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One Afternoon

by Siân James
Persephone book no:

146 147 148

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A Well Full of Leaves
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ISBN 9781910263372

People often ask how we choose our books. This one we found because the Welsh writer Siân James died, the Guardian ran an obituary of her, and we liked the sound of her work. So we read all twelve novels and One Afternoon (1975), her first, was our favourite.

We partly admire One Afternoon because it is something unusual for us – a love story. Yes, yes, lots of books are about love (Someone at a Distance, Patience, Heat Lightning are in a Forsterian / Dorothy Canfield Fisher sense all about love) but we have never managed an actual love story, a book which could be a Mills and Boon in plot yet is far, far more than that. We are reminded of our dear friend Eva Ibbotson (whose books we recommend all the time and who told us about her mother Anna Gmeyner’s novel Manja), saying that she wrote for ‘highly intelligent women who have the flu.’

This certainly applies to Siân James’s novel One Afternoon, for in one sense it is a comfortable, easy read (flu). But this is where the intelligence comes in: the writing is phenomenal – perceptive and clever, marvellous about children, and path-breaking (when the heroine’s lover leaves her and she is pregnant, she has no qualms about bringing up a new baby as well as the three children she already has by her first husband). 

As Susan Hill wrote in The Times in 1975: ‘One Afternoon is... a quiet, gentle book, full of insight and truth... It is about passion, but not simply that; about the many varieties and degrees of human love, filial, maternal, spiritual, sexual, friendly. It is, above all, about that pre-eminently difficult achievement, self-love. I learnt a great deal from this lovingly created, carefully worked-out book, and greatly admired the control, elegance and occasional moments of real beauty of Siân James’s prose. The two last, short paragraphs moved me to tears.’

The preface to One Afternoon is by Emma Schofield, the editor of the Welsh Arts Review. She writes ‘One Afternoon may be a love story, but it is also a story of love that has all the odds stacked against it, of a relationship which is complex and bound up in the rapidly changing social landscape of the time… There is an energy and rawness to the writing here which is remarkable both in its honesty and within its social context… Thus the reality of social and political issues is everywhere in [James's] fiction.’ Emma Schofield concludes by commending the ‘bravery of the author in writing the book and the skill with which she is able to write so subtly, yet so politically.'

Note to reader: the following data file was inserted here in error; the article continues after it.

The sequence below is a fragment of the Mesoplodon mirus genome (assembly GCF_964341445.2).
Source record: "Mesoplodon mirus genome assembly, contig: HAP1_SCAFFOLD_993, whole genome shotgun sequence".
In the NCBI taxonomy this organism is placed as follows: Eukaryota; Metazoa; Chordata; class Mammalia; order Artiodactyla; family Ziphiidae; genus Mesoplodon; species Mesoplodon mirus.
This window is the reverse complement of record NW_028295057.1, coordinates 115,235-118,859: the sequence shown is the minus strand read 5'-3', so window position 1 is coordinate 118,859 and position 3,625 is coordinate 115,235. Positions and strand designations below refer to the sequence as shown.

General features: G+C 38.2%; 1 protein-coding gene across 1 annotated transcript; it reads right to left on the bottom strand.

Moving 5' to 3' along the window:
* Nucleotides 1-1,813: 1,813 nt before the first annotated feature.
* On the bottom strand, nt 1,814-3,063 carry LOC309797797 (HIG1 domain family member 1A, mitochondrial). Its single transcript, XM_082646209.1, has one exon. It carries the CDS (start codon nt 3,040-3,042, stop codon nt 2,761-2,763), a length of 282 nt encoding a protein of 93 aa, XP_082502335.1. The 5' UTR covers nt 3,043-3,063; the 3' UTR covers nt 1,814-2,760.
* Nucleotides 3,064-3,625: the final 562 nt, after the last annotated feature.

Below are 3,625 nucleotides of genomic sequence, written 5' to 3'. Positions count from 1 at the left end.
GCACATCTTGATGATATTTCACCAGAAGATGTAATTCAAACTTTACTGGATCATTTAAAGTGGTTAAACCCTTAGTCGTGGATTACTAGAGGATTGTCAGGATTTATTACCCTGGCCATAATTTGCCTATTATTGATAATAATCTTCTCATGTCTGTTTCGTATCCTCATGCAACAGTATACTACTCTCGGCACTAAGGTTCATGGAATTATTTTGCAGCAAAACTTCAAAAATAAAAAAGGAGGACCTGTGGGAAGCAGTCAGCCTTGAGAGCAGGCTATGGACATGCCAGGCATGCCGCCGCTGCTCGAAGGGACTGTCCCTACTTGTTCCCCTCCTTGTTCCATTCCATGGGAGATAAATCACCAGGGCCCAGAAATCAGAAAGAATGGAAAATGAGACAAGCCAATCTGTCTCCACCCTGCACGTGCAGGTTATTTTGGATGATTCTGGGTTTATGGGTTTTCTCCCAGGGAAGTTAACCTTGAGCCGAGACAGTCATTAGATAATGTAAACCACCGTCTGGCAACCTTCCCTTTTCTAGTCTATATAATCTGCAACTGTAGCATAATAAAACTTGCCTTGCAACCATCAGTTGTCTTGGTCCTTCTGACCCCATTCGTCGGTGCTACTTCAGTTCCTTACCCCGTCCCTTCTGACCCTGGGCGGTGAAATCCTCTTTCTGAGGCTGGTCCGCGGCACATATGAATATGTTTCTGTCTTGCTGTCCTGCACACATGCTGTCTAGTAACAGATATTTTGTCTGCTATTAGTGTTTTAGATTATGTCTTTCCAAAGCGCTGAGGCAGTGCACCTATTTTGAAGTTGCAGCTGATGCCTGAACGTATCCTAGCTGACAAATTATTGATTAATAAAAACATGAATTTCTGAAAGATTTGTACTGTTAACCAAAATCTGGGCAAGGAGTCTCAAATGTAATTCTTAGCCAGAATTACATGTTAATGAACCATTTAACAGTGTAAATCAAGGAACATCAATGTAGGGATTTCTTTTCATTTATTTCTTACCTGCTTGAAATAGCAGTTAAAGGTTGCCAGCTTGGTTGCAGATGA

One Afternoon is precisely what we want a Persephone book to be: intensely readable and unputdownable but about many, many things, telling the reader about life, getting them thinking, pointing out things of which they had perhaps not been aware; and, in the end, being far, far more than the sum of its parts.


'Kazak', a Collier Campbell furnishing fabric designed for Liberty by Sarah Campbell and her sister Susan Collier in 1973 and manufactured in 1977. An armchair covered in 'Kazak' is sometimes in the window of the Persephone Books shop.

Picture Caption

Siân James lived in the Vale of Evesham. 

Read What Readers Say

Gary Raymond in conversation with Francesca Rhydderch, ‘BBC Radio Wales’

‘One Afternoon’ is part love story, part exploration of lived trauma… [James’s] prose has such an energy to it - a very contemporary, modern feel - it doesn’t feel like it is nearly 50 years old… She writes with real passion and honesty… the way she writes about people, men and women, is beautifully done and reminds me greatly of Chekhov’s writing, very simple but clear and not afraid to go close up to people’s misery as well as their happiness…. She is so unafraid in the way she writes about topics that probably at the time women weren’t ‘meant’ to write about in novels: she writes really openly about sex, she describes a miscarriage in detail… And while it is not a comedy (although there are some very colourful characters who swarm around), it is full of wit… [James] gives us a great story, some lovely relationships between different characters, particularly Anna's relationship with her children, and much, much more, in what is a really rich debut novel…. wonderful.

A Persephone reader by email

I just wanted to share a note about how much I loved ‘One Afternoon’ by Sian James. My friend bought it for me as a birthday gift and I took it to Wales, started reading it and couldn’t put it down. We were actually staying not far from where Sian was born so it felt even more special to read it whilst there. I also loved the reference to Weston-Super-Mare and how many children were sick on the coach.. I used to live there so it made me really laugh… many people were sick on those day trip coaches!

Categories: Family Love Story Mothers Sex Woman and Home

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